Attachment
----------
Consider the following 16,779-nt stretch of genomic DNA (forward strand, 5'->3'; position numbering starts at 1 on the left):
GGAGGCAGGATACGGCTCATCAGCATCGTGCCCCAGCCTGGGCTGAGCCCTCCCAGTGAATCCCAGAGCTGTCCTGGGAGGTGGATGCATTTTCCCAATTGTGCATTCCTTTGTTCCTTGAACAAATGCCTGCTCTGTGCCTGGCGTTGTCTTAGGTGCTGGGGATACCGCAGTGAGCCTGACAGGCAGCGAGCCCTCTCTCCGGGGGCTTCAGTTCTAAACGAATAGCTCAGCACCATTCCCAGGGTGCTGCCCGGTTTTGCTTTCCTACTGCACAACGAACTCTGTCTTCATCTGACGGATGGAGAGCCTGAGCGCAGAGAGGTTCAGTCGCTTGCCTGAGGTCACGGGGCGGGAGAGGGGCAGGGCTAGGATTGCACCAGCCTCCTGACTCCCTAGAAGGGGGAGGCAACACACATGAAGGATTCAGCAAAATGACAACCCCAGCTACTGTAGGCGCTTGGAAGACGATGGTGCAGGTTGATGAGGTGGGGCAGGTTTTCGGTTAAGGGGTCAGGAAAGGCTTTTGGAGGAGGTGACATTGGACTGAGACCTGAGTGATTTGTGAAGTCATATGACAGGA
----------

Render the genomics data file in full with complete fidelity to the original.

Consider the following 16,779-nt stretch of genomic DNA (forward strand, 5'->3'; position numbering starts at 1 on the left):
GGAGGCAGGATACGGCTCATCAGCATCGTGCCCCAGCCTGGGCTGAGCCCTCCCAGTGAATCCCAGAGCTGTCCTGGGAGGTGGATGCATTTTCCCAATTGTGCATTCCTTTGTTCCTTGAACAAATGCCTGCTCTGTGCCTGGCGTTGTCTTAGGTGCTGGGGATACCGCAGTGAGCCTGACAGGCAGCGAGCCCTCTCTCCGGGGGCTTCAGTTCTAAACGAATAGCTCAGCACCATTCCCAGGGTGCTGCCCGGTTTTGCTTTCCTACTGCACAACGAACTCTGTCTTCATCTGACGGATGGAGAGCCTGAGCGCAGAGAGGTTCAGTCGCTTGCCTGAGGTCACGGGGCGGGAGAGGGGCAGGGCTAGGATTGCACCAGCCTCCTGACTCCCTAGAAGGGGGAGGCAACACACATGAAGGATTCAGCAAAATGACAACCCCAGCTACTGTAGGCGCTTGGAAGACGATGGTGCAGGTTGATGAGGTGGGGCAGGTTTTCGGTTAAGGGGTCAGGAAAGGCTTTTGGAGGAGGTGACATTGGACTGAGACCTGAGTGATTTGTGAAGTCATATGACAGGA